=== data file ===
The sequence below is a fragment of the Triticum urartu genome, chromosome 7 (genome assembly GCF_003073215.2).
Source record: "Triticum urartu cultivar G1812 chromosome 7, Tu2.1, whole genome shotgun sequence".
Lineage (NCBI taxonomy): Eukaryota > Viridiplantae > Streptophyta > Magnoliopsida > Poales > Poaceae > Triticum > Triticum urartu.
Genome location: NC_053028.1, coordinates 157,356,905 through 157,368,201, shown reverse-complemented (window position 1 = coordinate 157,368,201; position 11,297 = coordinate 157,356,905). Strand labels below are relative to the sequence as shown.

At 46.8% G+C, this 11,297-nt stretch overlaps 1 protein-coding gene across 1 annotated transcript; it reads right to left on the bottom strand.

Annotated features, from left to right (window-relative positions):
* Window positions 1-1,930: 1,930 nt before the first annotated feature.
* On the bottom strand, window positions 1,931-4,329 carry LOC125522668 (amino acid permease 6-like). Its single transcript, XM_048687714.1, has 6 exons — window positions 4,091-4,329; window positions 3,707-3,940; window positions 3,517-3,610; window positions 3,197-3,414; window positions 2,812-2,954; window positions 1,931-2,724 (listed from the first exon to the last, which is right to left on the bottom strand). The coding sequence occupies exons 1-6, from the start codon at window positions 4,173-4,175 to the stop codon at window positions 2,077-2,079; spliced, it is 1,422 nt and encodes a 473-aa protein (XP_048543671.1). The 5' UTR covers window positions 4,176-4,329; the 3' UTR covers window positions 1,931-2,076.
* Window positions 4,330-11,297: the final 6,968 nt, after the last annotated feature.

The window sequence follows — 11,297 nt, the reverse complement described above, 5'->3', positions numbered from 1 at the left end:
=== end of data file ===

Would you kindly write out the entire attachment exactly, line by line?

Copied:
The sequence below is a fragment of the Triticum urartu genome, chromosome 7 (genome assembly GCF_003073215.2).
Source record: "Triticum urartu cultivar G1812 chromosome 7, Tu2.1, whole genome shotgun sequence".
Lineage (NCBI taxonomy): Eukaryota > Viridiplantae > Streptophyta > Magnoliopsida > Poales > Poaceae > Triticum > Triticum urartu.
Genome location: NC_053028.1, coordinates 157,356,905 through 157,368,201, shown reverse-complemented (window position 1 = coordinate 157,368,201; position 11,297 = coordinate 157,356,905). Strand labels below are relative to the sequence as shown.

At 46.8% G+C, this 11,297-nt stretch overlaps 1 protein-coding gene across 1 annotated transcript; it reads right to left on the bottom strand.

Annotated features, from left to right (window-relative positions):
* Window positions 1-1,930: 1,930 nt before the first annotated feature.
* On the bottom strand, window positions 1,931-4,329 carry LOC125522668 (amino acid permease 6-like). Its single transcript, XM_048687714.1, has 6 exons — window positions 4,091-4,329; window positions 3,707-3,940; window positions 3,517-3,610; window positions 3,197-3,414; window positions 2,812-2,954; window positions 1,931-2,724 (listed from the first exon to the last, which is right to left on the bottom strand). The coding sequence occupies exons 1-6, from the start codon at window positions 4,173-4,175 to the stop codon at window positions 2,077-2,079; spliced, it is 1,422 nt and encodes a 473-aa protein (XP_048543671.1). The 5' UTR covers window positions 4,176-4,329; the 3' UTR covers window positions 1,931-2,076.
* Window positions 4,330-11,297: the final 6,968 nt, after the last annotated feature.

The window sequence follows — 11,297 nt, the reverse complement described above, 5'->3', positions numbered from 1 at the left end: